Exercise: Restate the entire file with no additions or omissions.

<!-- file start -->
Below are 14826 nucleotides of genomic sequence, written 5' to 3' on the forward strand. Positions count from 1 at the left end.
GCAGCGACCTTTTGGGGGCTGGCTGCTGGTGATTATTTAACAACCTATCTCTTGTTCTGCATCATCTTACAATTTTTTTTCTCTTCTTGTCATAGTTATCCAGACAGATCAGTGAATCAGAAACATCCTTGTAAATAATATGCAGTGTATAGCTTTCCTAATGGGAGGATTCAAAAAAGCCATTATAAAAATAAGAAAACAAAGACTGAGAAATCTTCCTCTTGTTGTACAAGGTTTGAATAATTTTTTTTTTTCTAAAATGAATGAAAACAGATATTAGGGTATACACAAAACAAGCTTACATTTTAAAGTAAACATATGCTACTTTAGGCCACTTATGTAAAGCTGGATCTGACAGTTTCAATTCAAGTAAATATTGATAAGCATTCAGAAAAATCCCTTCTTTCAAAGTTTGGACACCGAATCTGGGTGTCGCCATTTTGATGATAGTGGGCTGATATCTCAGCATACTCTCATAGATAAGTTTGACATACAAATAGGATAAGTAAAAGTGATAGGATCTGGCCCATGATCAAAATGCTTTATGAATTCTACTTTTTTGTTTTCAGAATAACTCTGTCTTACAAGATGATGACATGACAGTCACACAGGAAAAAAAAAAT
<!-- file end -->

Below are 14826 nucleotides of genomic sequence, written 5' to 3' on the forward strand. Positions count from 1 at the left end.
GCAGCGACCTTTTGGGGGCTGGCTGCTGGTGATTATTTAACAACCTATCTCTTGTTCTGCATCATCTTACAATTTTTTTTCTCTTCTTGTCATAGTTATCCAGACAGATCAGTGAATCAGAAACATCCTTGTAAATAATATGCAGTGTATAGCTTTCCTAATGGGAGGATTCAAAAAAGCCATTATAAAAATAAGAAAACAAAGACTGAGAAATCTTCCTCTTGTTGTACAAGGTTTGAATAATTTTTTTTTTTCTAAAATGAATGAAAACAGATATTAGGGTATACACAAAACAAGCTTACATTTTAAAGTAAACATATGCTACTTTAGGCCACTTATGTAAAGCTGGATCTGACAGTTTCAATTCAAGTAAATATTGATAAGCATTCAGAAAAATCCCTTCTTTCAAAGTTTGGACACCGAATCTGGGTGTCGCCATTTTGATGATAGTGGGCTGATATCTCAGCATACTCTCATAGATAAGTTTGACATACAAATAGGATAAGTAAAAGTGATAGGATCTGGCCCATGATCAAAATGCTTTATGAATTCTACTTTTTTGTTTTCAGAATAACTCTGTCTTACAAGATGATGACATGACAGTCACACAGGAAAAAAAAAAT